Self Issued X509 Certification Token

At the company I work for, there was a need to create a n-tier application with username authentication.

For some reason WCF requires a certificate which is understandable, but shouldn’t this be a choice of my company?I will not get deep with WCF about this part. Maybe in another section.

So what is the problem. The problem is that everyone talks about making a self issued certification token and using it to run in development, but few talk about deploying the application. And most of those few have posted questions that remain unanswered or have posted some guidelines that do not work entirely.

My development machine is Vista 32 based and target deployment was for both Vista 32 and Windows Server 2003 both environments under their respective IIS.

First of all, the token must be created. At start as many of you, I knew little about certificates. I really believe this not to be a common interest for developers, so it has been really annoying not to really understand what has been happening or why that command was user. It is fair to say that at the moment, I haven’t really understood why the solution works, probably because after not being able to find solutions for my problems I had to resort to trial and error. Additionally Microsoft does not make public a lot of information about the subject or relevant APIS and their errors. There are some tools for example that generate a very common error message that one can not track the reason causing it.

Certificates manager console will be required with knowledge of it for importing and exporting.

Anyway, lets start.

First I will discuss how to create a self issued token through the development token. To token is created for a WCF service and its store location will be LocalMachine and store name My. My post is not for WCF so I assume that one knows what the above means for WCF.

Then I will discuss how to setup IIS in the development machine.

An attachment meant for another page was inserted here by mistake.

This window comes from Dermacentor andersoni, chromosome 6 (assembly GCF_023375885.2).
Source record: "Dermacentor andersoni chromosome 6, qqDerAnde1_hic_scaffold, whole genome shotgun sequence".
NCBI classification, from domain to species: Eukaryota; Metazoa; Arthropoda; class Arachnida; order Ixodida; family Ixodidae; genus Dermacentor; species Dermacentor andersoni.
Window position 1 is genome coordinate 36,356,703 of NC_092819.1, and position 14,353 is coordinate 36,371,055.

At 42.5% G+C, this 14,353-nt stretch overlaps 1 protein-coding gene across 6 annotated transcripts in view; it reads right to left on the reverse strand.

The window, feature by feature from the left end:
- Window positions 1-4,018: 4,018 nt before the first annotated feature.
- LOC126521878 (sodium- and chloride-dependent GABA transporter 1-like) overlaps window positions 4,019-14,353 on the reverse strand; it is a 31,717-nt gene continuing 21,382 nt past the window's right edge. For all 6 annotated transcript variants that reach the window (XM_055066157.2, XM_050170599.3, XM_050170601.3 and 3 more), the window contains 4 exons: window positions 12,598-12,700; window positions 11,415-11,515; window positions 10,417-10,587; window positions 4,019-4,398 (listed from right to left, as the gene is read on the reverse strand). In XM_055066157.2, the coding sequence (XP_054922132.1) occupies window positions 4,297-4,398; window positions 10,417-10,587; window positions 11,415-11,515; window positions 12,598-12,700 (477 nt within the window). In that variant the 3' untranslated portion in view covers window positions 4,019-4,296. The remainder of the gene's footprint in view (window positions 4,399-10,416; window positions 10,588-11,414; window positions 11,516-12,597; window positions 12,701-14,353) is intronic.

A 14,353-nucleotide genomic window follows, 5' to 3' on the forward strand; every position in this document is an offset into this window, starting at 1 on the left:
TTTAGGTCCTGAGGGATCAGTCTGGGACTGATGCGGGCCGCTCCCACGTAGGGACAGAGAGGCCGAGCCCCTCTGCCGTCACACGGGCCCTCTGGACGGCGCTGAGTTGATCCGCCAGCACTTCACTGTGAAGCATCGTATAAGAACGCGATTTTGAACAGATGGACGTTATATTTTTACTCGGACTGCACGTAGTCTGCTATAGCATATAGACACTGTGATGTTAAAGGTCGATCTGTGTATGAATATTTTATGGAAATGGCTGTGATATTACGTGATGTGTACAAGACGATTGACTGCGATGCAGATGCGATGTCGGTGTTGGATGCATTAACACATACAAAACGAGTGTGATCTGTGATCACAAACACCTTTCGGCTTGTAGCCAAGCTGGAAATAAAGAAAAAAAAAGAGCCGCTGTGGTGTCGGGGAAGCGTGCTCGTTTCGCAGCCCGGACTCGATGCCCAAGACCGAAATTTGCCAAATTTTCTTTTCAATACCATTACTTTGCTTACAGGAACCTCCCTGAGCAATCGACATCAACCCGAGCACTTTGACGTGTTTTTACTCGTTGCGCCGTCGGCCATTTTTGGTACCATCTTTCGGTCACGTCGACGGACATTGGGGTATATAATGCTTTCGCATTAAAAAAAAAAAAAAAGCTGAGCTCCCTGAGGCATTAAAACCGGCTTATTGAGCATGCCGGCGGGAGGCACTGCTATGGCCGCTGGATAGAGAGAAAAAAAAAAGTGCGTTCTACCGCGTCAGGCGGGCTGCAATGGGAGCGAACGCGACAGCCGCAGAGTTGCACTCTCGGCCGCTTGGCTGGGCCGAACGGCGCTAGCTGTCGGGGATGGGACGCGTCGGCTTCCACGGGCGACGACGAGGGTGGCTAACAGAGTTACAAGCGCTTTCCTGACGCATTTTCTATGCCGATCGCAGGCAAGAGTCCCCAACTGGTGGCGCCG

Last in this post I will tell you how to reuse the above token in other machines.

Token Creation

In order to create a self issued token, you must have installed in the machine Windows SDK. Because the machine is a development the above should be found in :\Program Files\Microsoft SDKs\Windows\v6.0A\Bin for Vista and XP and C:\Program Files\Microsoft Platform SDK\Bin for Windows 2003.If not found for windows 2003 you can download it from here. In any case WSDK will refer from now on to the appropriate path.

In order to create the token a certification authority token must be created first and then the token itself issued by the above. In order to keep it simple we assume that TokenCA is the certificate authority token and TokenCert is the certification token based on TokenCA.

In order for the above to work for wcf, the key must be exportable so in each command that it is required the appropriate flag is used. I will not analyze the commands, you can do it from the help or Internet.

The goal of the next steps is to create a zip file with the reusable token.All files will be saved in C:\ . Password will be required. I chose one and used it everywhere.

Create Certification Authority

Open a command prompt for the WSDK path.

Execute makecert -n “CN=TokenCA” -r -sky exchange -pe -sv C:\TokenCA.pvk C:\TokenCA.cer

Create Certification Token

Execute makecert -sk =TokenCert -iv C:\TokenCA.pvk -n “CN=TokenCert” -ic C:\TokenCA.cer -sky exchange -pe C:\TokenCert.cer -sr LocalMachine -ss My

Import Token

In order to Import Token you must open the Certificates manager from the mmc.